In a 2017 interview with 60 Minutes, Robert Bigelow asserted the existence of an extraterrestrial (ET) presence on Earth, backed by his extensive financial investment in UFO research. As the founder of Bigelow Aerospace, a company contracted by NASA, Bigelow claimed to have spent more on UFO investigations than anyone else in the United States. His contributions have fueled a continuous stream of pseudoscience related to UFOs, delving into various phenomena such as crop circles, cattle mutilations, and alien abductions.
Bigelow’s influence extends beyond personal beliefs; it has contributed to the current political and public discourse on UFOs. Discussions about a supposed massive UFO cover-up by the U.S. government, proposed legislation to uncover classified information, and accusations of a cover-up by military and intelligence agencies have become part of the mainstream narrative. Representative Tim Burchett of Tennessee even alleged a “cover-up” of UFO reports.
Wealthy individuals like Bigelow have played a role in shaping public opinion on fringe science. Laurance Rockefeller, a prominent UFO benefactor in the 1990s, funded various UFO-related activities that kept the topic in public discourse. The scientific community has criticized such ventures, viewing them as akin to the search for Bigfoot or Atlantis.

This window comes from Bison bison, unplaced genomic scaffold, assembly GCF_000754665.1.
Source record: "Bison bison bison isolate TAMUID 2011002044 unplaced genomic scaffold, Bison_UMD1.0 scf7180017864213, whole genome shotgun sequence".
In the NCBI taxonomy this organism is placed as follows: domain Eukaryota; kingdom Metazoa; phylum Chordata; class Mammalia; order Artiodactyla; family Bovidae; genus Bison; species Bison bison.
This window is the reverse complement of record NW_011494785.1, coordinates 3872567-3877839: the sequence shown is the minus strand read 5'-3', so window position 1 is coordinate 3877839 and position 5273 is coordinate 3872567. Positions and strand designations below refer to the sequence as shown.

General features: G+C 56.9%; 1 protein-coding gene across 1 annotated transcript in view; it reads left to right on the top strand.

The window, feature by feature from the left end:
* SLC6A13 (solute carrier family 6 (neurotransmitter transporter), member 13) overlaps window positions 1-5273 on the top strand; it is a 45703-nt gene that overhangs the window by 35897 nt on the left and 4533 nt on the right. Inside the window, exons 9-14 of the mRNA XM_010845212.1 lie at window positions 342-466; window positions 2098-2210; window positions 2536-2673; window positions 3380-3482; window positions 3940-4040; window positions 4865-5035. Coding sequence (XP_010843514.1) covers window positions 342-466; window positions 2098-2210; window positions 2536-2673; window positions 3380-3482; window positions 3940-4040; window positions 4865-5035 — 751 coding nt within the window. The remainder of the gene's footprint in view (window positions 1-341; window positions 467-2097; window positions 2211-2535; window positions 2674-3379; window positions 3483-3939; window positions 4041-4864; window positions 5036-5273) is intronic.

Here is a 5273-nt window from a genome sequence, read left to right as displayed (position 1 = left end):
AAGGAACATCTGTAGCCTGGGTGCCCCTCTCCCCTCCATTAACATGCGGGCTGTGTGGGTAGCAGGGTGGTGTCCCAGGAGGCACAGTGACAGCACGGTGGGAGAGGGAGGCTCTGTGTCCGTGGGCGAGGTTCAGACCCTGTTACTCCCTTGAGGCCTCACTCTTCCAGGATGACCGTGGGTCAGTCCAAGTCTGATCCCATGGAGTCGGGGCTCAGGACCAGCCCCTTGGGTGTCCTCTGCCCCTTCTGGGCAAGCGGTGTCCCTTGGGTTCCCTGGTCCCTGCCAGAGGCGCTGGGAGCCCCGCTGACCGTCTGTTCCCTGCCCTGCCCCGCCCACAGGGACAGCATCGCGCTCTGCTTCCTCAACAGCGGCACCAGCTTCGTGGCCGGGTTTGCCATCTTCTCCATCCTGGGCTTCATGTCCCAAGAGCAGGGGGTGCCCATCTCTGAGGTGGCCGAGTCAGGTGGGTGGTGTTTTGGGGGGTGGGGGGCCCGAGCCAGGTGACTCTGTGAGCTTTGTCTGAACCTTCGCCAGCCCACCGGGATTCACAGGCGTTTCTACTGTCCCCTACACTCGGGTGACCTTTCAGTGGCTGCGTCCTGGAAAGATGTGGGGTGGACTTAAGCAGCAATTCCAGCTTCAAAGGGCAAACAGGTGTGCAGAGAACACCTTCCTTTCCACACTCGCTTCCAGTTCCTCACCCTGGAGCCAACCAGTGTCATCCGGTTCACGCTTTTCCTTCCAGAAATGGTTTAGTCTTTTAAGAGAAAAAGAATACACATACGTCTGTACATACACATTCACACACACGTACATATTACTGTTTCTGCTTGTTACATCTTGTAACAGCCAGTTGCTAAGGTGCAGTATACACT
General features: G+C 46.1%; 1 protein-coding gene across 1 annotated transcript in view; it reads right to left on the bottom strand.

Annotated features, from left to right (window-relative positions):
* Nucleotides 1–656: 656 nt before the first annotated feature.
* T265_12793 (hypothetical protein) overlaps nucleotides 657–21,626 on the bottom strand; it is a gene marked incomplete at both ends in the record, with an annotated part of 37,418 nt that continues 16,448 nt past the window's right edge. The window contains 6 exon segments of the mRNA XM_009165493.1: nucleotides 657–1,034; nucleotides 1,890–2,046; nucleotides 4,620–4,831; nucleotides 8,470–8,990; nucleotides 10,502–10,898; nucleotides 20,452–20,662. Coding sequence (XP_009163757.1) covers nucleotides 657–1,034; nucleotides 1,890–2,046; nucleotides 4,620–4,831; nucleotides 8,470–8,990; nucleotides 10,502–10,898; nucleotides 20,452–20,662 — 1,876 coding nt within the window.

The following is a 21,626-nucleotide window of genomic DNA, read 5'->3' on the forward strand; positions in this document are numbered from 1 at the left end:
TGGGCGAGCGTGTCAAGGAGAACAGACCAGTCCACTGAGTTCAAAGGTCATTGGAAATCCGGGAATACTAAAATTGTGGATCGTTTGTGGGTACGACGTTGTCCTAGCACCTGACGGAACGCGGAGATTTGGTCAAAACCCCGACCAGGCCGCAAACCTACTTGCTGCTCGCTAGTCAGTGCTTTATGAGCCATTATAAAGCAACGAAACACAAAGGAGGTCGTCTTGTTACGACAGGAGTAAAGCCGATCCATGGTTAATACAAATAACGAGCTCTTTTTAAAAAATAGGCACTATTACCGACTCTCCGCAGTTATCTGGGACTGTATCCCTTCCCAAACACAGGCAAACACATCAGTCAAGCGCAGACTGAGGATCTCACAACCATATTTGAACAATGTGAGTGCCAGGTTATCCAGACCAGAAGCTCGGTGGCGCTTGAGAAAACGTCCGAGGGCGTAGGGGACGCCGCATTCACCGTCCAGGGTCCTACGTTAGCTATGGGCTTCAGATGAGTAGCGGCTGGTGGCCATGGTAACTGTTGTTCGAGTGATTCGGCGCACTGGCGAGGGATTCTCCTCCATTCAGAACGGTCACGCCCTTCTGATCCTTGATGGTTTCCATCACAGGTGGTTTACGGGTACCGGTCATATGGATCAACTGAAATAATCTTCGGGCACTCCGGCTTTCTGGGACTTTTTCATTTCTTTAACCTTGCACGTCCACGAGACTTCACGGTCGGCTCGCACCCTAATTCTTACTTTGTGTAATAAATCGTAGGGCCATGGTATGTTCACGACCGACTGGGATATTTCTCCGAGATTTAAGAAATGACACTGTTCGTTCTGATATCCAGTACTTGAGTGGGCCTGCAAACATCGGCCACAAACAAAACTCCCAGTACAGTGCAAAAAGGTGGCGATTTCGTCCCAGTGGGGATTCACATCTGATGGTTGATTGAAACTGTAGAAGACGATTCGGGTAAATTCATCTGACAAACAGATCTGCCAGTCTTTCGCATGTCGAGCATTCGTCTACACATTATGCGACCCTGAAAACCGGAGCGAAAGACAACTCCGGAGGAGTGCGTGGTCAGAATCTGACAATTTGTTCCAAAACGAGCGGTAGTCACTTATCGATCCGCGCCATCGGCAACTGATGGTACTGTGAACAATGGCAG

In recent years, Harvard astrophysicist Avi Loeb’s pursuit of evidence of extraterrestrial life off the coast of Papua New Guinea, funded by cryptocurrency mogul Charles Hoskinson, has garnered significant media coverage. Loeb’s polarizing claims and unconventional approach to fringe science have further blurred the lines between legitimate scientific inquiry and sensationalism.
The influence of wealthy individuals on fringe science is not new. Institutions like the Massachusetts Institute of Technology and the University of Nevada have, at times, lent credibility to pseudoscientific endeavors. Bigelow’s funding extended to the study of psychic phenomena at the University of Nevada, raising questions about the intersection of wealth, academia, and unconventional scientific pursuits.
Fringe science often finds its way into government programs, as demonstrated by the Department of Defense allocating $22 million to Bigelow from 2008 to 2011 to investigate UFOs, werewolves, and poltergeists on a Utah ranch. The recent surge in UFO-related claims and government investigations, including Congressional hearings and Pentagon task forces, may have roots in the fringe science funded by individuals like Bigelow.
In conclusion, the influence of wealthy individuals on fringe science has not only shaped public discourse but has also found its way into government programs and investigations. The line between legitimate scientific inquiry and sensationalism is often blurred, raising questions about the impact of financial backing on the pursuit of unconventional scientific topics.